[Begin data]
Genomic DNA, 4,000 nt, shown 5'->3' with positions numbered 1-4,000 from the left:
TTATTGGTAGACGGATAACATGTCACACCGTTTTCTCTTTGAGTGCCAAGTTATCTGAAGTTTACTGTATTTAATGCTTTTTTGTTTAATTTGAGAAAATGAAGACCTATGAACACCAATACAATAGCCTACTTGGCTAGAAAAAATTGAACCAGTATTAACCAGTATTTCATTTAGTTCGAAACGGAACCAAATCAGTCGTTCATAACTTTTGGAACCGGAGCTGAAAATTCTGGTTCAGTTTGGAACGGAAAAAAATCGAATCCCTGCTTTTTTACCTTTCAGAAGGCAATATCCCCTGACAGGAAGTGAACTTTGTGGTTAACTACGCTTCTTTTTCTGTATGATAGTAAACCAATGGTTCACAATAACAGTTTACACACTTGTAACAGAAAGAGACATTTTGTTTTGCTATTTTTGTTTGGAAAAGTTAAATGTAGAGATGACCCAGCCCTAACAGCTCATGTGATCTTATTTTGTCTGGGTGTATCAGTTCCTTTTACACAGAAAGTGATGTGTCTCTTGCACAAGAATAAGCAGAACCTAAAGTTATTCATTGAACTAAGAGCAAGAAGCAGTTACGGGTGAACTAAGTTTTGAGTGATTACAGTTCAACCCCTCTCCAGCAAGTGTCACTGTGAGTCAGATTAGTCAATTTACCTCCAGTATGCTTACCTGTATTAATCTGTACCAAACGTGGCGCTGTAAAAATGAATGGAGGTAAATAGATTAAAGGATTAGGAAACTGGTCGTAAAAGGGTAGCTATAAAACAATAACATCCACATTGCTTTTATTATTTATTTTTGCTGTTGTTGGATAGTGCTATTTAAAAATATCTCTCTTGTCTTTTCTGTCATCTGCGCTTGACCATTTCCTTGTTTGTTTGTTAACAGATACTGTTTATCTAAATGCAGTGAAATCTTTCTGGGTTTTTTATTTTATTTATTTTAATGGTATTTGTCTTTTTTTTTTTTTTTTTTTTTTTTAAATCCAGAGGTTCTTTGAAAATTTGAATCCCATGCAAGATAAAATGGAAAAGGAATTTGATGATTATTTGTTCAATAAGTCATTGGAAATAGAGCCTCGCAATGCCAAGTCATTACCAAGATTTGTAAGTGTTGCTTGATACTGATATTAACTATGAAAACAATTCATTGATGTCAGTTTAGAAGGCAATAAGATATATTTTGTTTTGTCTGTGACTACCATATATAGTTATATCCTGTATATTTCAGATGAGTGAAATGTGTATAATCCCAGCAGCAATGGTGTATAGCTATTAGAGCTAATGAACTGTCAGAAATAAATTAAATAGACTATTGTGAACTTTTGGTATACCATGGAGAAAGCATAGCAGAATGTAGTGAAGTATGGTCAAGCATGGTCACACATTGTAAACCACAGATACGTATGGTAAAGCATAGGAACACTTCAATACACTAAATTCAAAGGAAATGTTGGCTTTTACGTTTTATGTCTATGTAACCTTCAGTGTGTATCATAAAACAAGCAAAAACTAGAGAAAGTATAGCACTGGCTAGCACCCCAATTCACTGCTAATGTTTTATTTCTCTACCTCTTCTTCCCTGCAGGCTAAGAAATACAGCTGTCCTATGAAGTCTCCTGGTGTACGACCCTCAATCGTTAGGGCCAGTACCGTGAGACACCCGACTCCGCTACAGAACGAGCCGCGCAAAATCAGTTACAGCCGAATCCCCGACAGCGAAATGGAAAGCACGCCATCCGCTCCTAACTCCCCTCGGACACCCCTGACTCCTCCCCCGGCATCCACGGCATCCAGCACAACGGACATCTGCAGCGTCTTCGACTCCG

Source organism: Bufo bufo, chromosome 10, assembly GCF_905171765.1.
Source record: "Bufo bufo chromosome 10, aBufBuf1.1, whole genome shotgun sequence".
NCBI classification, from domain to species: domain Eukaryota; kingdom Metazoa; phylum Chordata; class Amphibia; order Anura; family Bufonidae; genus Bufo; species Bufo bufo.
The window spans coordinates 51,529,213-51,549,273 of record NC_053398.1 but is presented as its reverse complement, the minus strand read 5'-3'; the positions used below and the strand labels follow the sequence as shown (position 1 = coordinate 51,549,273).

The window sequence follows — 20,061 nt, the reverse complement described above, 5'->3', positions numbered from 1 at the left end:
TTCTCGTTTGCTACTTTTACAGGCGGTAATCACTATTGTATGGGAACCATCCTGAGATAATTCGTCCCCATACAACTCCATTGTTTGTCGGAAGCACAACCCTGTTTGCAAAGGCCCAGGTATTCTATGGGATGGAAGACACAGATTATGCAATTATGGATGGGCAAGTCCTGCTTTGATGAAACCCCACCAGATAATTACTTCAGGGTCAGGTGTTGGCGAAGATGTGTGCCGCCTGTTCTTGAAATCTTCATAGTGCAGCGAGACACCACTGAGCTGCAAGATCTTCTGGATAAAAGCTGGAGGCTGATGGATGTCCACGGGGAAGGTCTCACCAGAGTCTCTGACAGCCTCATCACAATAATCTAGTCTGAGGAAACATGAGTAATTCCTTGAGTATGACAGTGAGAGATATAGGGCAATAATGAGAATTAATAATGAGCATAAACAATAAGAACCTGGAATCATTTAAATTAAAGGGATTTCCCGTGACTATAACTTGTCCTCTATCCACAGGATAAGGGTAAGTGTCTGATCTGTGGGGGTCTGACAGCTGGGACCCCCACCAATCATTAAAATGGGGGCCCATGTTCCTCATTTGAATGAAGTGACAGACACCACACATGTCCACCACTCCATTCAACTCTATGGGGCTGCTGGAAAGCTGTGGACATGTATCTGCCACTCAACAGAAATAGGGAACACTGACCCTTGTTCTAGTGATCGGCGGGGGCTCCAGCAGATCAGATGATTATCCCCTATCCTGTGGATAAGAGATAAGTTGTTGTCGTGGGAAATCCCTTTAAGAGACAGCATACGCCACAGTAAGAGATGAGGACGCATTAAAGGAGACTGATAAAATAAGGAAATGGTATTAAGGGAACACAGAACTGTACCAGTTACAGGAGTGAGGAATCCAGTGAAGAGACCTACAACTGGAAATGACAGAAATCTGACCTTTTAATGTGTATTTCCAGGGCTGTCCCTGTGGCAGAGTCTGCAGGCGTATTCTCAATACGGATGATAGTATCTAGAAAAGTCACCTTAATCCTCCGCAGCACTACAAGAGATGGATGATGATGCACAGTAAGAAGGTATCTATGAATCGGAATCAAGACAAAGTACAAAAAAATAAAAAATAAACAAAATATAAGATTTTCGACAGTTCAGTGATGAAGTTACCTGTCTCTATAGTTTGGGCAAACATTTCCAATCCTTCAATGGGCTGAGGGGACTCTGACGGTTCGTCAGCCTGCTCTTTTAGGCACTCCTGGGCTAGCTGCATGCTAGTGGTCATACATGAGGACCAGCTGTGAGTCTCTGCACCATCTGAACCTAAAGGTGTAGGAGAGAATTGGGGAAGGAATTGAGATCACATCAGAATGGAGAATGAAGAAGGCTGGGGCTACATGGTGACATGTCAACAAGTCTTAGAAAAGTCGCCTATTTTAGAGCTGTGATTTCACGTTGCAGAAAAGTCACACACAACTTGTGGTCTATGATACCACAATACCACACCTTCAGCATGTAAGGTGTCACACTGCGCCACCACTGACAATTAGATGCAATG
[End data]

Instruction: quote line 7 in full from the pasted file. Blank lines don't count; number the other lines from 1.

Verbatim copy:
The window sequence follows — 20,061 nt, the reverse complement described above, 5'->3', positions numbered from 1 at the left end: